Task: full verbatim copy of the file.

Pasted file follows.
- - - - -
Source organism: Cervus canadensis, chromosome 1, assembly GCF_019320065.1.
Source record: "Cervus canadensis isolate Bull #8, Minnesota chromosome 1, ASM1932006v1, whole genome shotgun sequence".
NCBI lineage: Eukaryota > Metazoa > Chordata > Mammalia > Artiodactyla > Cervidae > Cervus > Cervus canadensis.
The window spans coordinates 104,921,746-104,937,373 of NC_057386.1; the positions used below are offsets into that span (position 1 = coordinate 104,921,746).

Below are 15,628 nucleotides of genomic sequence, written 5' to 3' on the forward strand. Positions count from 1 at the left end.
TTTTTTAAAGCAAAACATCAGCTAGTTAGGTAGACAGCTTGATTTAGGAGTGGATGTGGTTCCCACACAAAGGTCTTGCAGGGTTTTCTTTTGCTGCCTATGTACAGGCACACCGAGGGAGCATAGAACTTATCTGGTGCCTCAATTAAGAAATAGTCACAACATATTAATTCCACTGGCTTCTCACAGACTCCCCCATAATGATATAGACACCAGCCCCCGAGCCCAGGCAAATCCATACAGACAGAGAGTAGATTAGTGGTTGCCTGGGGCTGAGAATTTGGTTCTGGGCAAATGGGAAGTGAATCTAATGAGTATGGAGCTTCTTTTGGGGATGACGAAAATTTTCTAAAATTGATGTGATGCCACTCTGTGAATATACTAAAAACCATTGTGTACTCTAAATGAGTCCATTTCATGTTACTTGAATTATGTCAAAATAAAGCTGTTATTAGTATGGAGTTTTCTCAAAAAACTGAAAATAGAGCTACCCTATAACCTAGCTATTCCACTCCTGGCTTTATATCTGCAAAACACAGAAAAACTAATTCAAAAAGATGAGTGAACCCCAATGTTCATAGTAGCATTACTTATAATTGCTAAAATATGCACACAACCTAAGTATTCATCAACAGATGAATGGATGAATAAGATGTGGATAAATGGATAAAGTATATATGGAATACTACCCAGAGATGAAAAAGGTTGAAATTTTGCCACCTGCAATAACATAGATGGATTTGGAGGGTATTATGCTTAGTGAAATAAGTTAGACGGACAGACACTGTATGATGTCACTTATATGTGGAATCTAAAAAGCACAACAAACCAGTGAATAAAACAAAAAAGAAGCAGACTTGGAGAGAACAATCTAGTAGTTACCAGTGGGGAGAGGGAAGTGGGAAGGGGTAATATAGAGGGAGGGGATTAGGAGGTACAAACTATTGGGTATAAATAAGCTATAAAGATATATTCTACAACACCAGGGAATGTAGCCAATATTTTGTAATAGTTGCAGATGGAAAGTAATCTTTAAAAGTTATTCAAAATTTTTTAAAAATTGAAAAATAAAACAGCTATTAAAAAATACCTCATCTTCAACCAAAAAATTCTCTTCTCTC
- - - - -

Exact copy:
Source organism: Cervus canadensis, chromosome 1, assembly GCF_019320065.1.
Source record: "Cervus canadensis isolate Bull #8, Minnesota chromosome 1, ASM1932006v1, whole genome shotgun sequence".
NCBI lineage: Eukaryota > Metazoa > Chordata > Mammalia > Artiodactyla > Cervidae > Cervus > Cervus canadensis.
The window spans coordinates 104,921,746-104,937,373 of NC_057386.1; the positions used below are offsets into that span (position 1 = coordinate 104,921,746).

Below are 15,628 nucleotides of genomic sequence, written 5' to 3' on the forward strand. Positions count from 1 at the left end.
TTTTTTAAAGCAAAACATCAGCTAGTTAGGTAGACAGCTTGATTTAGGAGTGGATGTGGTTCCCACACAAAGGTCTTGCAGGGTTTTCTTTTGCTGCCTATGTACAGGCACACCGAGGGAGCATAGAACTTATCTGGTGCCTCAATTAAGAAATAGTCACAACATATTAATTCCACTGGCTTCTCACAGACTCCCCCATAATGATATAGACACCAGCCCCCGAGCCCAGGCAAATCCATACAGACAGAGAGTAGATTAGTGGTTGCCTGGGGCTGAGAATTTGGTTCTGGGCAAATGGGAAGTGAATCTAATGAGTATGGAGCTTCTTTTGGGGATGACGAAAATTTTCTAAAATTGATGTGATGCCACTCTGTGAATATACTAAAAACCATTGTGTACTCTAAATGAGTCCATTTCATGTTACTTGAATTATGTCAAAATAAAGCTGTTATTAGTATGGAGTTTTCTCAAAAAACTGAAAATAGAGCTACCCTATAACCTAGCTATTCCACTCCTGGCTTTATATCTGCAAAACACAGAAAAACTAATTCAAAAAGATGAGTGAACCCCAATGTTCATAGTAGCATTACTTATAATTGCTAAAATATGCACACAACCTAAGTATTCATCAACAGATGAATGGATGAATAAGATGTGGATAAATGGATAAAGTATATATGGAATACTACCCAGAGATGAAAAAGGTTGAAATTTTGCCACCTGCAATAACATAGATGGATTTGGAGGGTATTATGCTTAGTGAAATAAGTTAGACGGACAGACACTGTATGATGTCACTTATATGTGGAATCTAAAAAGCACAACAAACCAGTGAATAAAACAAAAAAGAAGCAGACTTGGAGAGAACAATCTAGTAGTTACCAGTGGGGAGAGGGAAGTGGGAAGGGGTAATATAGAGGGAGGGGATTAGGAGGTACAAACTATTGGGTATAAATAAGCTATAAAGATATATTCTACAACACCAGGGAATGTAGCCAATATTTTGTAATAGTTGCAGATGGAAAGTAATCTTTAAAAGTTATTCAAAATTTTTTAAAAATTGAAAAATAAAACAGCTATTAAAAAATACCTCATCTTCAACCAAAAAATTCTCTTCTCTC